Cultural history

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As a cultural history refers to the history of the intellectual and cultural life, civilization, and their research and representation.

Concept and subject area

Elements of cultural history are the family , the language , the customs , the religion , the art and the science . The cultural history is based on a broad concept of sources, which z. B. also includes "everyday sources".

Cultural history is not directly concerned with political history or state history. In cultural history, the specification of precise times is less relevant than in political historiography .

The term cultural history goes back to the 18th century and is based on the belief of the Enlightenment ( Voltaire ) in the constantly advancing cultural development of mankind. In German Romanticism ( Johann Gottfried Herder ) every unconscious work was seen as part of cultural history and recognized in it as the expression of a “folk spirit”. The 20th century led to a cultural philosophy with representatives like Arnold J. Toynbee and Oswald Spengler , who developed their knowledge from a comparative cultural history of peoples. Alfred Weber developed cultural history more in the direction of intellectual history towards cultural sociology .

“New cultural history” in historical studies

Under cultural history in the science of history very different concepts understood. On the one hand, there are historians who understand “cultural history” to be certain research subjects that are usually distinguished from political history. On the other hand, historians such as Ute Daniel , Barbara Stollberg-Rilinger or Thomas Mergel have recently represented a concept of cultural history that does not refer to specific objects.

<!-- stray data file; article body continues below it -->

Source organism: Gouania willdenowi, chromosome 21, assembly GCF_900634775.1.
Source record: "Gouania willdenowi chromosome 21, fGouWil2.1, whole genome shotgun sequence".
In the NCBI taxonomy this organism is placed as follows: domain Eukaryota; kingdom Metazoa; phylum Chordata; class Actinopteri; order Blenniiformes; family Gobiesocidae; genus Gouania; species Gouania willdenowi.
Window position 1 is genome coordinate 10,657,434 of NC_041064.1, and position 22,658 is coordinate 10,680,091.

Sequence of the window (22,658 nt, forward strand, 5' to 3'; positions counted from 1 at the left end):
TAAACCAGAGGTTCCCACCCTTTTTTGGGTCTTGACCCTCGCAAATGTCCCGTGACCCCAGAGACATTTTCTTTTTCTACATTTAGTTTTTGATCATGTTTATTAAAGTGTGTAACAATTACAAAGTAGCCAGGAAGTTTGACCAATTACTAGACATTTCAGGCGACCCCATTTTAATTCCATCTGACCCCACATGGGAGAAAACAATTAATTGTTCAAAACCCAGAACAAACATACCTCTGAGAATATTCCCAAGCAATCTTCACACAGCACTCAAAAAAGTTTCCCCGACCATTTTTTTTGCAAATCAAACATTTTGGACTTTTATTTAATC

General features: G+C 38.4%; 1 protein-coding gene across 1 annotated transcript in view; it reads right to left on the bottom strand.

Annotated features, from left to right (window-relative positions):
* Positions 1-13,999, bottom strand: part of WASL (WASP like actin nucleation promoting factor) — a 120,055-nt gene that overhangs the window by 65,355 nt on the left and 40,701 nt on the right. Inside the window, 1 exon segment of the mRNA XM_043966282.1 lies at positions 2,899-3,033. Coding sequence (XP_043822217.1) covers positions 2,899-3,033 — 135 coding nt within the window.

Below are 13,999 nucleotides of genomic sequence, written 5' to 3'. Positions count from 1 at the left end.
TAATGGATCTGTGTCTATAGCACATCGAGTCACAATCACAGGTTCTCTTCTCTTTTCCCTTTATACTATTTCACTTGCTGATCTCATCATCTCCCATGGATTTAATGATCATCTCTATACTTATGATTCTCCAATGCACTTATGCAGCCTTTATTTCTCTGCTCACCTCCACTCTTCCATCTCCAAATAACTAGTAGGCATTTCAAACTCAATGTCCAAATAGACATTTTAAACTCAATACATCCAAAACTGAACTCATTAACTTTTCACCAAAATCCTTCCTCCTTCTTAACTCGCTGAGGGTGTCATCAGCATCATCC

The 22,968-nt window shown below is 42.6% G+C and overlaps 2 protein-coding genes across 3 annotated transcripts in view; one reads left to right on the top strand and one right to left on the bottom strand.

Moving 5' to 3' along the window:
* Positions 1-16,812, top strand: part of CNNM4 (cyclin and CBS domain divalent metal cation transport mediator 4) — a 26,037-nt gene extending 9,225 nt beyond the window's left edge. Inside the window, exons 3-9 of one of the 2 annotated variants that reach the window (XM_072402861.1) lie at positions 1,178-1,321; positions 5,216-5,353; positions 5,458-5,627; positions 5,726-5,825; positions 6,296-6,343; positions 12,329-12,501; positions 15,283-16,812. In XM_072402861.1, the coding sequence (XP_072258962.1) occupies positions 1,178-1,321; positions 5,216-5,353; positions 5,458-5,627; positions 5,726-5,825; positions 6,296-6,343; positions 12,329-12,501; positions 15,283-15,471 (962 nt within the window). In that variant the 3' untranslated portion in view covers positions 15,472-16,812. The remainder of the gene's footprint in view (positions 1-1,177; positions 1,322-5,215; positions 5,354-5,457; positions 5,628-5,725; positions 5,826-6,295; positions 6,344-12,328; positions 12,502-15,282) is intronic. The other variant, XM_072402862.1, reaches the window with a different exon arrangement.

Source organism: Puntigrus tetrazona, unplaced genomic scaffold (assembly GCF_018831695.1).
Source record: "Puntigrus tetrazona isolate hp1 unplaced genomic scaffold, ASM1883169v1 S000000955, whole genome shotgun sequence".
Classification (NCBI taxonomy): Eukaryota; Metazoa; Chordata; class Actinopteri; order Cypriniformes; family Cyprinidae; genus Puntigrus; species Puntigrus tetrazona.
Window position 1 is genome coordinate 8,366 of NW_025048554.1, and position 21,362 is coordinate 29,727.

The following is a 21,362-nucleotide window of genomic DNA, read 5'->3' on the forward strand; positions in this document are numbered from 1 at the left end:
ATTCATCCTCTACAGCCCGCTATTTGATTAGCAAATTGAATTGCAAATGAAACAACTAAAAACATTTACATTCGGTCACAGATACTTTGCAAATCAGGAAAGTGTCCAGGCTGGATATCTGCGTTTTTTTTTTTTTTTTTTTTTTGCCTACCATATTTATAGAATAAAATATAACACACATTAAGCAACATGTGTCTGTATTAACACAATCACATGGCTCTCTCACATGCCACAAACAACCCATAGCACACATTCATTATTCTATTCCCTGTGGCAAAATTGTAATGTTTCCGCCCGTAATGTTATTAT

In the 1980s, a critical research direction emerged within social history that rejected the “search for social, political and, above all, economic determinants / factors and the long-term processes that can be explained from them” as a “Eurocentric history of progress”. In this "social, political or economic history oriented structure and process history", the "cultural creativity of people in shaping their life contexts" is not 'appropriately' used. With a “ New Cultural History”, the research interest was directed to “symbolic forms of the past” such as “signs, metaphors, political languages, collective representations or rituals”. The transitions to social history are therefore fluid in practice.

The aim of this new cultural history is therefore to focus a certain, cultural-historical perspective not only on highly cultural objects. In this way, the claim is made to research objects in a cultural-historical way from which traditional cultural historiography has always clearly distinguished itself, such as politics and law. In contrast to traditional political history, the focus of a cultural-historical analysis of the political and legal are the communicative processes, especially in everyday life. From a cultural-historical perspective, political and legal institutions are not objective conditions with a rational structure, but condensates of communicatively raised, recognized or rejected validity claims. Communication is understood as an exchange of signs, which is why particularly elaborate signs - symbols, rituals or ceremonies - play a prominent role in the new cultural history. Because text and symbol sources do not open up an objective view of the facts of history, but only provide indications of the linguistic communication of the past. This as a linguistic turn ( linguistic turn ) in the History of incoming paradigm shift based on the idea that "social positions, market pressures and demographic trends in turn act as independent factors on the semiotic practices of the people concerned."

See also


Web links

Wiktionary: cultural history  - explanations of meanings, word origins, synonyms, translations

Individual evidence

  1. Lutz Raphael: History of Extreme , p. 233.
  2. ^ Lutz Raphael: History of Extreme , p. 228.
  3. Lutz Raphael: History of Extreme , p. 233 f.